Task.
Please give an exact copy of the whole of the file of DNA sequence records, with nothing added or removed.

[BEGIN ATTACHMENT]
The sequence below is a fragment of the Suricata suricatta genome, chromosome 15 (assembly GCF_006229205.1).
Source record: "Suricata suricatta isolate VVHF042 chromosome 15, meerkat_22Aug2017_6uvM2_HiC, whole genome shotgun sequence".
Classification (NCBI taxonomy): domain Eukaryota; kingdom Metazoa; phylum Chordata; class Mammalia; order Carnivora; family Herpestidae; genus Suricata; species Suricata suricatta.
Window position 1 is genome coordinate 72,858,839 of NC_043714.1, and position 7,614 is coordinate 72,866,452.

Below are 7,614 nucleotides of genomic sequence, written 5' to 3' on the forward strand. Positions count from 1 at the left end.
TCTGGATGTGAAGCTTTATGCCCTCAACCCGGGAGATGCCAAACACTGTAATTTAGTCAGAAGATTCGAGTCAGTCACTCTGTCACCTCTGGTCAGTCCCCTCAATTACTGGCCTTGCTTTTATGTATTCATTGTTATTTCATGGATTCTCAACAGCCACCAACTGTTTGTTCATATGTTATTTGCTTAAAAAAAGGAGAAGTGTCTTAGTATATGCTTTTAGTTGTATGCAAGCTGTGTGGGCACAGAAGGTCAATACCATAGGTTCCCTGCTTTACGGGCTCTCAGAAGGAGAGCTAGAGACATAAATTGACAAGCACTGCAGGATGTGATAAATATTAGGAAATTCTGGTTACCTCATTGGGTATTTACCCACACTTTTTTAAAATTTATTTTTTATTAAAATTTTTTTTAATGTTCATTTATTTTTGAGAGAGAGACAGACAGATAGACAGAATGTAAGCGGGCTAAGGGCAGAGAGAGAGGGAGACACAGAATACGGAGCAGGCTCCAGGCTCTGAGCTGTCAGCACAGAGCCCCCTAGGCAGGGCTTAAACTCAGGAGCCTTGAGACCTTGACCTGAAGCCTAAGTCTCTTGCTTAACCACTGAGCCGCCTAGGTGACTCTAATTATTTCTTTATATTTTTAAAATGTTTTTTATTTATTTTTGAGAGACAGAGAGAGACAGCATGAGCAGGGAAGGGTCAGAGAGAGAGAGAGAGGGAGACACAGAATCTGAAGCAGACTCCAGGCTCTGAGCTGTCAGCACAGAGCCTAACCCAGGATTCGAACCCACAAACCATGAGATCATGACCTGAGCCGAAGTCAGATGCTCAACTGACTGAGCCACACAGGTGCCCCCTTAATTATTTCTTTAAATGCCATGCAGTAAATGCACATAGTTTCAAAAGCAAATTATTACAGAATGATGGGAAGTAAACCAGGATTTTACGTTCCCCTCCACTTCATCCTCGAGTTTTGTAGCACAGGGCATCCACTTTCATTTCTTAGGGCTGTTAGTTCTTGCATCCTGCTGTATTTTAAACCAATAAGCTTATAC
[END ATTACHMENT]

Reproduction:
The sequence below is a fragment of the Suricata suricatta genome, chromosome 15 (assembly GCF_006229205.1).
Source record: "Suricata suricatta isolate VVHF042 chromosome 15, meerkat_22Aug2017_6uvM2_HiC, whole genome shotgun sequence".
Classification (NCBI taxonomy): domain Eukaryota; kingdom Metazoa; phylum Chordata; class Mammalia; order Carnivora; family Herpestidae; genus Suricata; species Suricata suricatta.
Window position 1 is genome coordinate 72,858,839 of NC_043714.1, and position 7,614 is coordinate 72,866,452.

Below are 7,614 nucleotides of genomic sequence, written 5' to 3' on the forward strand. Positions count from 1 at the left end.
TCTGGATGTGAAGCTTTATGCCCTCAACCCGGGAGATGCCAAACACTGTAATTTAGTCAGAAGATTCGAGTCAGTCACTCTGTCACCTCTGGTCAGTCCCCTCAATTACTGGCCTTGCTTTTATGTATTCATTGTTATTTCATGGATTCTCAACAGCCACCAACTGTTTGTTCATATGTTATTTGCTTAAAAAAAGGAGAAGTGTCTTAGTATATGCTTTTAGTTGTATGCAAGCTGTGTGGGCACAGAAGGTCAATACCATAGGTTCCCTGCTTTACGGGCTCTCAGAAGGAGAGCTAGAGACATAAATTGACAAGCACTGCAGGATGTGATAAATATTAGGAAATTCTGGTTACCTCATTGGGTATTTACCCACACTTTTTTAAAATTTATTTTTTATTAAAATTTTTTTTAATGTTCATTTATTTTTGAGAGAGAGACAGACAGATAGACAGAATGTAAGCGGGCTAAGGGCAGAGAGAGAGGGAGACACAGAATACGGAGCAGGCTCCAGGCTCTGAGCTGTCAGCACAGAGCCCCCTAGGCAGGGCTTAAACTCAGGAGCCTTGAGACCTTGACCTGAAGCCTAAGTCTCTTGCTTAACCACTGAGCCGCCTAGGTGACTCTAATTATTTCTTTATATTTTTAAAATGTTTTTTATTTATTTTTGAGAGACAGAGAGAGACAGCATGAGCAGGGAAGGGTCAGAGAGAGAGAGAGAGGGAGACACAGAATCTGAAGCAGACTCCAGGCTCTGAGCTGTCAGCACAGAGCCTAACCCAGGATTCGAACCCACAAACCATGAGATCATGACCTGAGCCGAAGTCAGATGCTCAACTGACTGAGCCACACAGGTGCCCCCTTAATTATTTCTTTAAATGCCATGCAGTAAATGCACATAGTTTCAAAAGCAAATTATTACAGAATGATGGGAAGTAAACCAGGATTTTACGTTCCCCTCCACTTCATCCTCGAGTTTTGTAGCACAGGGCATCCACTTTCATTTCTTAGGGCTGTTAGTTCTTGCATCCTGCTGTATTTTAAACCAATAAGCTTATAC